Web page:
on the south bank of the river Durance, on the outskirts of Avignon
This property, at the confluence of the Rhone and Durance rivers, is but a few minutes from the famous town of Avignon and its TGV train station, some 20 minutes from a motorway slip road and just under an hour from Marseille-Provence airport. The region experienced numerous invasions of the Celts, the Romans and the Saracens. Settled on one of the slopes of a hill known as “Montagnette”, the village, home to the convent, recounts its history through its streets which were once visited by such illustrious characters as François 1st, Richelieu and Louis XVI. The fortifications of the old village, a tower, vestige of an old episcopal castle, a 12th century Romanesque church as well as the house, with its Renaissance facade, that once belonged to a knight of the Order of Malta, all bear witness to a prestigious past.
This edifice, dating from the late 17th century, was restored in 1730 by the barefoot Franciscan monks, whose order was founded in Italy in 1363. The L-shaped convent spans two levels. The facade features semi-circular arched windows, protected by defensive bars, on the ground floor and more sober windows on the first floor. It is constructed from rendered quarry stone blocks. The building, awaiting full restoration works, was home to a school and then a variety of craft and commercial activities.
An entrance door opening off the street, still with its stone surround and capital, acts as the main entrance. The facade also features another, more sober door. An ambulatory, featuring numerous windows that once opened on to the old cloister, leads to two large rooms, now transformed into warehouses. The other rooms house machine rooms, accommodation for a caretaker and workshops.
This level is reached via two diametrically opposed stairways. The first spiral stairway, with old stone treads, is in a very good state of repair. The second, dual flight stairway, bordered with sober ironwork railings, once connected the chapel to the convent’s dining hall on the ground floor. This level comprises eight extremely luminous bedrooms, some of which have fireplaces. The floors are paved with Arles stone. The bedrooms on the facade side have a view of the neighbouring chateau’s parklands, the others provide a glimpse of the chateau. A series of shower cubicles complete this level.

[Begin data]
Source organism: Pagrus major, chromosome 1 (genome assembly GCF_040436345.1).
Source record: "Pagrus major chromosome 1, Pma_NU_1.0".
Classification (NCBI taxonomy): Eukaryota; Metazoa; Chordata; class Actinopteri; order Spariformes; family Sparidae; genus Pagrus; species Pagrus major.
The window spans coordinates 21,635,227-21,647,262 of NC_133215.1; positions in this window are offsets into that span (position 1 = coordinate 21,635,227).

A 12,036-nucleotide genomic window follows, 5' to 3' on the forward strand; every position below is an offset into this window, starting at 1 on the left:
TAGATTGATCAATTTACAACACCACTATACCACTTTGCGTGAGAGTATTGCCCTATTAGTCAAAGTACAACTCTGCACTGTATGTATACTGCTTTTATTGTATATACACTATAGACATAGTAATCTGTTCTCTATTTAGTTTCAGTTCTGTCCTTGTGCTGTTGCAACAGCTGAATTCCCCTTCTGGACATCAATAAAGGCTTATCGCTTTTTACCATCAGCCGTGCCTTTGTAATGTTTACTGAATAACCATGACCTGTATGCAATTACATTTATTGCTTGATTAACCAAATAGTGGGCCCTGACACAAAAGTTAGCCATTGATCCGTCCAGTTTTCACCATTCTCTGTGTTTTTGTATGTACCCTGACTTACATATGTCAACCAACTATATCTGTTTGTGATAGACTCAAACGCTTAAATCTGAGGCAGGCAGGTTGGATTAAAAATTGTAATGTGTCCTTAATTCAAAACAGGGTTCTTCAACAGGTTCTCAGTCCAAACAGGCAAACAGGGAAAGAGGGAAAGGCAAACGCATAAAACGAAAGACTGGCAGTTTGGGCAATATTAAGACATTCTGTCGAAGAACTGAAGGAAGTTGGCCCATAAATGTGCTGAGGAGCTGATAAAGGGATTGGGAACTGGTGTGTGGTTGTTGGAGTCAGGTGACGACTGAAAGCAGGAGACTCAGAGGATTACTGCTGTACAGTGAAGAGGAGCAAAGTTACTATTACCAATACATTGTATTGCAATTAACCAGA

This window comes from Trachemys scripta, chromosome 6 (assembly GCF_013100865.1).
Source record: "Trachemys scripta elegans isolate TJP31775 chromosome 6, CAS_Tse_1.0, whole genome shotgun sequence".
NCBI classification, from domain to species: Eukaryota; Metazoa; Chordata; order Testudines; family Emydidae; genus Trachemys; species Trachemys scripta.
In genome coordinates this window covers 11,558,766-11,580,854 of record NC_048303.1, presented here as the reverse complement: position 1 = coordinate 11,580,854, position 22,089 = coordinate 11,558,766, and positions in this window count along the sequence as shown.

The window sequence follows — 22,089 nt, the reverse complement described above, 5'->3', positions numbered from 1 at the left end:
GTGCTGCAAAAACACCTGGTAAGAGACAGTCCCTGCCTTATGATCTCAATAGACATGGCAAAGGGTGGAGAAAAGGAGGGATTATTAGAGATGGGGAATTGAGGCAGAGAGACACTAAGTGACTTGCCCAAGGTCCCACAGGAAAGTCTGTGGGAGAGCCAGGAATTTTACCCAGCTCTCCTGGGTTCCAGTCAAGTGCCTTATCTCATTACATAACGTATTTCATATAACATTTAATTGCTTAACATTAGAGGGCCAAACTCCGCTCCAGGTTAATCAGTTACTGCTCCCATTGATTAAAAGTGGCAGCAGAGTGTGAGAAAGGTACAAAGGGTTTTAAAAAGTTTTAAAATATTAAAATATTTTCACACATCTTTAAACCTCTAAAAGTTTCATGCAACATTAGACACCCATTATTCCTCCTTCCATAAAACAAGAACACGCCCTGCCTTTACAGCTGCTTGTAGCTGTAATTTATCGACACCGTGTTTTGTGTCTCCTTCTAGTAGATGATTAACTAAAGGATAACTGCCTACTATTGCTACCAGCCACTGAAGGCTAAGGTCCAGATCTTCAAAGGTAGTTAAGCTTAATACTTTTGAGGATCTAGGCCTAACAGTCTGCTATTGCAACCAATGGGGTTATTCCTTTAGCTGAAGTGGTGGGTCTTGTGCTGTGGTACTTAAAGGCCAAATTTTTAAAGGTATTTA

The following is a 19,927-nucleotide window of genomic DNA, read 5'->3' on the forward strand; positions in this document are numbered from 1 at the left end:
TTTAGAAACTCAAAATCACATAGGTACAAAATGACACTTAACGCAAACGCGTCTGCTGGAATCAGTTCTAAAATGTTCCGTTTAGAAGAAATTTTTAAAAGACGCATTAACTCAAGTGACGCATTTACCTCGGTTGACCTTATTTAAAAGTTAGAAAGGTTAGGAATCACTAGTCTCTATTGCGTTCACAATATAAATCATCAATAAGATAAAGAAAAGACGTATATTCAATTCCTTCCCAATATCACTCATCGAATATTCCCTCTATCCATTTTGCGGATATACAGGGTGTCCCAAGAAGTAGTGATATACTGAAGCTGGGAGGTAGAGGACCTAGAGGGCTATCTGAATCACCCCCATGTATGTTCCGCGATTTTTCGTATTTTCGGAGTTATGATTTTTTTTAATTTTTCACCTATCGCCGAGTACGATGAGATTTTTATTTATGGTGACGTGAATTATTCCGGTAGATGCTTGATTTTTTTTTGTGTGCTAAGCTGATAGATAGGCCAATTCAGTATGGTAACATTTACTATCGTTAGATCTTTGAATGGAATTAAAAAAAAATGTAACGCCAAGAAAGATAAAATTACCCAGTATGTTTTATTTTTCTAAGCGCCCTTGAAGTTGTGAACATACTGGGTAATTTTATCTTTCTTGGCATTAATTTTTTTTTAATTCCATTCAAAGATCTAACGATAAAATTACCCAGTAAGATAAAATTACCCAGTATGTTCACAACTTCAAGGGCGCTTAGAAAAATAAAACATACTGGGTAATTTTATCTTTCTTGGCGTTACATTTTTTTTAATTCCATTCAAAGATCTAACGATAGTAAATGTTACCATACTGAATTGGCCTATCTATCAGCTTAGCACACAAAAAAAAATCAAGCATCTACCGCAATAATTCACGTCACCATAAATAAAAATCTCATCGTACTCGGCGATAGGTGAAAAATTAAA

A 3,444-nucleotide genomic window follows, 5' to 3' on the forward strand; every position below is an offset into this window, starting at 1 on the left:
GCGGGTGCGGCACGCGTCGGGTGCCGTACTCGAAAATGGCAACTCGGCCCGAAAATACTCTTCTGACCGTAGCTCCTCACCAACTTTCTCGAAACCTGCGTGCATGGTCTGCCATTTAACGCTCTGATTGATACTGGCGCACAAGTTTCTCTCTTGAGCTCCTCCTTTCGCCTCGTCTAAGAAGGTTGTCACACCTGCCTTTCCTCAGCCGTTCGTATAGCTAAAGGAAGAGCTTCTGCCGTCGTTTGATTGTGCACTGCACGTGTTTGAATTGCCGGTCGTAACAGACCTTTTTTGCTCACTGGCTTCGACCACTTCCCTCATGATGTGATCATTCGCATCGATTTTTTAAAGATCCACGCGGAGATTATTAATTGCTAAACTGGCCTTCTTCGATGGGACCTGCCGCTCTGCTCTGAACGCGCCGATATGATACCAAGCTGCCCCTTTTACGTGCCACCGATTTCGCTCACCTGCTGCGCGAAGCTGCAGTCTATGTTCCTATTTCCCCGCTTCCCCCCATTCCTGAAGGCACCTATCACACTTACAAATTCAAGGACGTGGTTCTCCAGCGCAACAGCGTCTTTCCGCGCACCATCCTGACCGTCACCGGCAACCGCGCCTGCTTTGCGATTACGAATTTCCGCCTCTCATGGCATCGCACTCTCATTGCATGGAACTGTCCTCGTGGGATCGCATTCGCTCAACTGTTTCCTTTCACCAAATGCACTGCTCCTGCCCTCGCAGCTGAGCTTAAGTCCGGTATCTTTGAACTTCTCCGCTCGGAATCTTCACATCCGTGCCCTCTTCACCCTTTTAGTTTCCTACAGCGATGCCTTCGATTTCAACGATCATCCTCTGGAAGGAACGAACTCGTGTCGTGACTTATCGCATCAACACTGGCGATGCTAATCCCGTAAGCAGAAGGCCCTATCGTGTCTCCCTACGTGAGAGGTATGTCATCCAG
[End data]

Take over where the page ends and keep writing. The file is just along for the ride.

Dating from the same era as the convent, this chapel was also constructed by the same barefoot Franciscan monks. It was built on the ruins of one of the region’s oldest religious edifices.
Its apse is in a relatively good state of repair and its 15 m long nave is bordered on each side by three divided aisles, each topped with a crossed-ribbed vault. The coats-of-arms sculpted on its keystone are, most probably, those of the “Ordre des Pères de l'Observance” as the barefoot Franciscan monks were known.
A floor was recently installed, forming an upstairs over two-thirds of the edifice. It could easily be removed to restore the chapel to its original dimensions.
The old convent and its chapel, the outside and inside walls of which bear the marks of history, were used as a school for several decades, before more recently being used for packing the fruit and vegetables, grown locally in abundance. The edifice and its chapel, facades facing the village chateau and its wooded parklands, await the enthusiasts who will enhance the stately architectural features that are still standing and breathe new life into them. Ideally located near to some of the most beautiful villages in the Alpilles mountains, this edifice can but inspire artistic spirits. It could also appeal to an architect, seeking to transform the neglected chapel and its forgotten convent into an outstanding residence.
|Land registry surface area||2000 m2|
|Number of bedrooms||9|
|Main building surface area||450 m2|
|Outbuilding surface area||450 m2|
Roger Pertuisot +33 1 42 84 80 85
NB: The above information is not only the result of our visit to the property; it is also based on information provided by the current owner. It is by no means comprehensive or strictly accurate especially where surface areas and construction dates are concerned. We cannot, therefore, be held liable for any misrepresentation.